World’s top innovative nations

January 16, 2009

1. United States

The United States still rules the world when it comes to innovation. This is no surprise, as the US with a legacy of over 100 years in innovation, has been consistent in taking the leader’s slot. The US knows it must continue to innovate to stay ahead. It tops in three areas: human capacity, business markets and competitiveness. The five input pillars that are included in the GII are: Institutions and Policies, Human Capacity, General and ICT Infrastructure, Markets Sophistication and Business Sophistication. The input pillars define aspects of the conducive environment required to stimulate innovation within an economy. There are three output pillars which provide evidence of the results of innovation within the economy: Knowledge Creation, Competitiveness and Wealth Creation. The US scored high on both input (ranked 2nd) and output (ranked 1st) pillars.

2. Germany

Germany follows in second position, maintaining its position from last year. Germany scores relatively low on the input pillars (10th) and very high on the output pillars (2nd), leading to an overall second rank. It is important to note that that eight out of the top 10 countries in the list are from Europe. As global competition intensifies and innovation becomes more important, the business sector has been internationalizing knowledge-intensive corporate functions, including research and development, the study points out.

3. Sweden

Sweden rises to 3rd rank in 2008 year from 12th position in 2007. It’s important to provide a safety net to innovators, says the study. There must be a conducive environment for innovative companies. A ‘succeed or perish’ environment often kills innovative ideas in the nascent stages as people will be too intimidated to take creative risks that could fail.

4. United Kingdom

The United Kingdom fell from 3rd to 4th position in 2008. The study reflects that innovation is correlated with income levels in a country. For example, the innovation levels in the OECD (Organization for Economic Cooperation and Development) countries are much more than non-OECD countries. The high income countries do significantly better by topping innovation rankings. The average innovation index falls with the income levels of the country.

5. Singapore

Singapore rose to 5th rank in 2008 from 7th. Singapore is also 2nd from the Asian region. Innovation is not just about generating new ideas, says the study. It is about translating these ideas into value-added products and services. This requires flexibility of attitude and a willingness to adapt and welcome unprecedented levels of change on the part of all stakeholders involved, says the study.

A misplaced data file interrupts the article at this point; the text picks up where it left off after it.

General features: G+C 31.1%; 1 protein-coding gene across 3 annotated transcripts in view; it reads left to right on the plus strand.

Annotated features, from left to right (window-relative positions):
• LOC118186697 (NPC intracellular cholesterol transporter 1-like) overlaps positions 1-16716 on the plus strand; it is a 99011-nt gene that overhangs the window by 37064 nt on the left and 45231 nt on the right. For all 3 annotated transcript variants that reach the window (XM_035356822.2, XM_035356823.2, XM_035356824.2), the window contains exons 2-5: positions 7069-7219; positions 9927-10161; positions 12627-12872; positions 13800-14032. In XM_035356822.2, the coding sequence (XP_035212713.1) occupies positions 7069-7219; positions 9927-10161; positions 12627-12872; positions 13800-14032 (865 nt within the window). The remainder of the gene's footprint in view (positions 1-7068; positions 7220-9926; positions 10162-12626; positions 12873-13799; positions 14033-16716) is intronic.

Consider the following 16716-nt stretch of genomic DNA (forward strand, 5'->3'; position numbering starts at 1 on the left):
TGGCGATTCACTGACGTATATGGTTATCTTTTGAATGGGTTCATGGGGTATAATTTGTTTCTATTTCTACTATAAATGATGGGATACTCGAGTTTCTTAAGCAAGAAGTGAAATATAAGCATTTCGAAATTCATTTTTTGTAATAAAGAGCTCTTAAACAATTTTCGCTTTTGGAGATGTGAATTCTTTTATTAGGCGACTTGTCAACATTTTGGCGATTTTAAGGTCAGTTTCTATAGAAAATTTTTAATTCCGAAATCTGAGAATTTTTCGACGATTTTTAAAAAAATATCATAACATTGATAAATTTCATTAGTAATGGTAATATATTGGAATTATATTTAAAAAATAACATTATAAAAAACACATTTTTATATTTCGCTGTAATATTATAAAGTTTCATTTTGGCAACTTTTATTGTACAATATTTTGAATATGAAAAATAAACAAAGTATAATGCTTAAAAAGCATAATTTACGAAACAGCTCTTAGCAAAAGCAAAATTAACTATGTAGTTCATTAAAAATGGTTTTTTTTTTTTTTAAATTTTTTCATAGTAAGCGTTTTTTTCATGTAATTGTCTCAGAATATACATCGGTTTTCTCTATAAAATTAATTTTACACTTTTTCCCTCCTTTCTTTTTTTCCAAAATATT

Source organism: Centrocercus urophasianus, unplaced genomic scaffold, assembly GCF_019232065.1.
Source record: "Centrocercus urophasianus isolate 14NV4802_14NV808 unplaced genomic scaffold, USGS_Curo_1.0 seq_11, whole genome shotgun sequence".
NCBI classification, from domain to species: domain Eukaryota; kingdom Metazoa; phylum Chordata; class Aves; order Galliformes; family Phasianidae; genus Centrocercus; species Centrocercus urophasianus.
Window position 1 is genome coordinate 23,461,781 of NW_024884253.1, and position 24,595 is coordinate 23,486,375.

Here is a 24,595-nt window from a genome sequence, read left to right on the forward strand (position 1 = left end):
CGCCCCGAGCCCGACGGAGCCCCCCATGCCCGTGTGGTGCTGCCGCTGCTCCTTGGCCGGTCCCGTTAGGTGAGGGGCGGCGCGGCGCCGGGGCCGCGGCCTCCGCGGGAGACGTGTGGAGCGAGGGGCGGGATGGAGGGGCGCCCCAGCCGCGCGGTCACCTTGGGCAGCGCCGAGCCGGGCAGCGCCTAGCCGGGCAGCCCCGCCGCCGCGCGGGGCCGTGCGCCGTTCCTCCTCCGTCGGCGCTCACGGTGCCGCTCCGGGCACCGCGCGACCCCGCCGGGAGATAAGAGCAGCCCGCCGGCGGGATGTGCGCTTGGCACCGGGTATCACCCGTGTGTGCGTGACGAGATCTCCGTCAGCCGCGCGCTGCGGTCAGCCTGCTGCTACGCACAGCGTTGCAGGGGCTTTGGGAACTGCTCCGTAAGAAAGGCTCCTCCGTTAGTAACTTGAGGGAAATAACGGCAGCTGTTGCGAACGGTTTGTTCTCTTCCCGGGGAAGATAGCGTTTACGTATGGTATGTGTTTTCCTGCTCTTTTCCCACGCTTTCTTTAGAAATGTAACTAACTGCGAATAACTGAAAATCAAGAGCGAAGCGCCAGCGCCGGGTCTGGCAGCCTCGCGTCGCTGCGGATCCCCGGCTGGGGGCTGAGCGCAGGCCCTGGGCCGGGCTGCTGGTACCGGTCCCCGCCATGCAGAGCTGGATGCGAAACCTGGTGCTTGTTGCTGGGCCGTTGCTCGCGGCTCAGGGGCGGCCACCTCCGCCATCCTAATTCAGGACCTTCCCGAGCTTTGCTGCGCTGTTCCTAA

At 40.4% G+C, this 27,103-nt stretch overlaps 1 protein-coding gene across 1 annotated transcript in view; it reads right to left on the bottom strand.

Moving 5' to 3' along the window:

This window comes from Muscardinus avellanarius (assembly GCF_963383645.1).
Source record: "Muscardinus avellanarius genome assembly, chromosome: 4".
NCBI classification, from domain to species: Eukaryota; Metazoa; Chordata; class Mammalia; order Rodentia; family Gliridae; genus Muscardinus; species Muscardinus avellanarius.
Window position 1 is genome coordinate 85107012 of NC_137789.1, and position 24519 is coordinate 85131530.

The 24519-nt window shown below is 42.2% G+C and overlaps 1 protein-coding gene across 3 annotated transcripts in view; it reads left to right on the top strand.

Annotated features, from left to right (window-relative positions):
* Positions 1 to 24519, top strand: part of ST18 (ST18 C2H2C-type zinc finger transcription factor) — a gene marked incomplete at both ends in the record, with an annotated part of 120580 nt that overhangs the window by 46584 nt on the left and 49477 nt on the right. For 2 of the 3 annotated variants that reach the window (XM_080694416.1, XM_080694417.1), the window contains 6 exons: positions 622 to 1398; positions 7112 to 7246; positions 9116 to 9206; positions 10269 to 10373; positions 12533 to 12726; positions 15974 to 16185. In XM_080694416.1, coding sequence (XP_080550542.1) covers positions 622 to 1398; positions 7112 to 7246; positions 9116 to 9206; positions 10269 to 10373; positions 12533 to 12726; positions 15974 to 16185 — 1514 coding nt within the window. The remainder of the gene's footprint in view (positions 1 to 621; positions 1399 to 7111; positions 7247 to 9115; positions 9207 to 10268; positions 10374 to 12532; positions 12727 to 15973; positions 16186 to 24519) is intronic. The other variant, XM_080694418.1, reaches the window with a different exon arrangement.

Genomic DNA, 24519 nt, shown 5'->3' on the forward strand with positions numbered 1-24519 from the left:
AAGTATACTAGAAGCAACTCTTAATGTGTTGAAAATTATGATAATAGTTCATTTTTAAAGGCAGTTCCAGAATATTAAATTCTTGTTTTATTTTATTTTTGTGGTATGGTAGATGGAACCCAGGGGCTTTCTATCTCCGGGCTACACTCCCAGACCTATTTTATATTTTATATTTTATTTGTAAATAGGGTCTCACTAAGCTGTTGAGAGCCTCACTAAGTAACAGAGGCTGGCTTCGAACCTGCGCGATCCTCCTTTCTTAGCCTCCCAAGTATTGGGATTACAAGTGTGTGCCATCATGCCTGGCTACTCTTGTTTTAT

6. South Korea

South Korea made a giant leap by grabbing the 6th rank, up from 19th position in 2007. Over the last two decades, the Republic of Korea has undergone a great change, with Information and Communication Technologies (ICT) and innovation becoming the power engine for its high economic growth. After facing a big financial crisis in 1997, Korea emerged into a powerhouse of knowledge through the consolidation of knowledge industries with the ICT industry itself contributing to more than 30 per cent of its total exports, the study states.

7. Switzerland

One of the world most beautiful places has also made it to the top innovative nations’ list. Switzerland is ranked 7th in the global innovative index. Innovation is the key driver of any economy. It works best when like-minded individuals come together in small collectives, irrespective of political and cultural differences and work on projects that yield value for all parties involved.

8. Denmark

While Denmark features among the top nations with an overall score of 5.73 along the different input pillars, it ranks relatively low at position 21st along the output pillars. This pulls the overall GII rank of Denmark down to 8th and raises questions as to why despite creating a highly conducive environment for innovation, it is not able to capitalize on it. The remarkable leadership and phenomenal development of the three Nordic countries of Finland, Denmark and Sweden have consistently done well in the development of institutions and policies that nurture innovation. Denmark tops the ICT and infrastructure pillar. Denmark also comes at top position in the 2008 Networked Readiness Rankings of the World Economic Forum.